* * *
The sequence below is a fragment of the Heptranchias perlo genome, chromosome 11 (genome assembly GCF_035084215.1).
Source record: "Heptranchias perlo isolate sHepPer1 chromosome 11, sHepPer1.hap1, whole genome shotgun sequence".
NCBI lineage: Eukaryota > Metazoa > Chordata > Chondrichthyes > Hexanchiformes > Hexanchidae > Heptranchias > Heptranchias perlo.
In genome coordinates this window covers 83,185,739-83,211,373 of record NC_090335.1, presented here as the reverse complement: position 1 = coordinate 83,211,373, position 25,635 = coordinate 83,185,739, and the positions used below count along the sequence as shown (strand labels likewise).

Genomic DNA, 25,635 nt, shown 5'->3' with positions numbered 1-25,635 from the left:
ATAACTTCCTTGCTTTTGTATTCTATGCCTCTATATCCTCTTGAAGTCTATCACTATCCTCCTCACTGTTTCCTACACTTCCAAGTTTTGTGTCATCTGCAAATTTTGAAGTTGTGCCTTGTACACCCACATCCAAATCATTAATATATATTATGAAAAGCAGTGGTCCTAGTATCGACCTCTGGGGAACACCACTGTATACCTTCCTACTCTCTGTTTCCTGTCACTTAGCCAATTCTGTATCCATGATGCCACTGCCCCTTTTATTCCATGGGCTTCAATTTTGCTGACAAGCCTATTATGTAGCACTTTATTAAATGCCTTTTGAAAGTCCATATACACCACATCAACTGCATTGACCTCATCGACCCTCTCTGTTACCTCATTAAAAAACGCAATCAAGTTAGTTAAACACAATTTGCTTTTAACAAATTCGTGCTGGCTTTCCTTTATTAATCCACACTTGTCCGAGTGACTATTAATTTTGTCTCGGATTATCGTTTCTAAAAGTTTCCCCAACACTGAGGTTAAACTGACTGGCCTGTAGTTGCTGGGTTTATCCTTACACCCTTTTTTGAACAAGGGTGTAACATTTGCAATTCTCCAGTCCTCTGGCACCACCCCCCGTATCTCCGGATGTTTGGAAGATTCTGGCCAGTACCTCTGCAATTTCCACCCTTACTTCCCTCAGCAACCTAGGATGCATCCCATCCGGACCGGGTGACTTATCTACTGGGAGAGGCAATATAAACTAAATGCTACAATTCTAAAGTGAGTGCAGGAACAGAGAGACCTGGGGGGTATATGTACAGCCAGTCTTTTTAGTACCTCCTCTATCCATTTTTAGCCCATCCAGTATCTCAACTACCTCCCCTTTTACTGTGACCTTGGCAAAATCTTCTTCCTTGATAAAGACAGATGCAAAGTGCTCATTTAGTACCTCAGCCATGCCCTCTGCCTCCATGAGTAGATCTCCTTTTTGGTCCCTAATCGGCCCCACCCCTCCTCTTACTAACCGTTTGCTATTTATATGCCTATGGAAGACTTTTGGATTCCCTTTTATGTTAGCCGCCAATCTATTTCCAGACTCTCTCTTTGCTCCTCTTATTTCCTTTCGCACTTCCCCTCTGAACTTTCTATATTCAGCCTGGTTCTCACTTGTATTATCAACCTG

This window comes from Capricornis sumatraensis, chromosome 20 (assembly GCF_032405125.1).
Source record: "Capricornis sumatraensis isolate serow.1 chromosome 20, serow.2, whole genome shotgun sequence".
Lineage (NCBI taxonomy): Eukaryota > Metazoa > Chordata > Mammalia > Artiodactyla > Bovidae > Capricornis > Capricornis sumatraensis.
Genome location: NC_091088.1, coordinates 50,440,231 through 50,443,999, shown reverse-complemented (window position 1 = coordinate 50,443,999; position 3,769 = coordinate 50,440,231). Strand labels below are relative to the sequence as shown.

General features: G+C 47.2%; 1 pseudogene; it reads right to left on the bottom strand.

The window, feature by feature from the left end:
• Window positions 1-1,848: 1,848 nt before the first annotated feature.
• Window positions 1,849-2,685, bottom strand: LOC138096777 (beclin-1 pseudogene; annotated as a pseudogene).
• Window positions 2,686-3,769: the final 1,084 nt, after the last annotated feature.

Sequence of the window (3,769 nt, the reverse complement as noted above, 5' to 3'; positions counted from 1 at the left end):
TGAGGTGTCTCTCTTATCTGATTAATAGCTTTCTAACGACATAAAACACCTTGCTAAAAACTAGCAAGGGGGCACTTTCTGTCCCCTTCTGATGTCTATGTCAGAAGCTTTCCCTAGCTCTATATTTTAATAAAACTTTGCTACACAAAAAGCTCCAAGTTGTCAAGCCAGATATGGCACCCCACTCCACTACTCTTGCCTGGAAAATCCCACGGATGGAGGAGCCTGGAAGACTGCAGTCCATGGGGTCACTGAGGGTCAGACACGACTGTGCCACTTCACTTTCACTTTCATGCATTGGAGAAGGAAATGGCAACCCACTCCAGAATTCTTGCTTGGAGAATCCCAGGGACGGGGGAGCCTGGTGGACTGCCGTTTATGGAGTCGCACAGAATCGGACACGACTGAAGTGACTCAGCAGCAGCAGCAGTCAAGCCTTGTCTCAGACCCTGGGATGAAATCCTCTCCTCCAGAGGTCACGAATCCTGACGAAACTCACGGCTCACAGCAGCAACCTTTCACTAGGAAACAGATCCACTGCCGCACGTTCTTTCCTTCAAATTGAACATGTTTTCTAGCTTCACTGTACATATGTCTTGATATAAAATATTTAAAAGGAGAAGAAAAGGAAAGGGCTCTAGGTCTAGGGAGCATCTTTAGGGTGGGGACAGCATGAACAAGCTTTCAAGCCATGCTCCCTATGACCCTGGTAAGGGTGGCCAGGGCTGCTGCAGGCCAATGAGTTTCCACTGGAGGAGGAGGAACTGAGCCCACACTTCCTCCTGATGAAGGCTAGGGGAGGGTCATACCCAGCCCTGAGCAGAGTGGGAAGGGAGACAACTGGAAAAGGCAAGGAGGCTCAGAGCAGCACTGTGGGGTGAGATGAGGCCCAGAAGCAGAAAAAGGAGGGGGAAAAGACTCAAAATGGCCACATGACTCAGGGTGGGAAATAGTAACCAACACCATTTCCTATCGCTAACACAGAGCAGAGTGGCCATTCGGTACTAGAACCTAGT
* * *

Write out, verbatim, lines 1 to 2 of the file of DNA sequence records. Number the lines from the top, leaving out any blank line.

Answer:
The sequence below is a fragment of the Heptranchias perlo genome, chromosome 11 (genome assembly GCF_035084215.1).
Source record: "Heptranchias perlo isolate sHepPer1 chromosome 11, sHepPer1.hap1, whole genome shotgun sequence".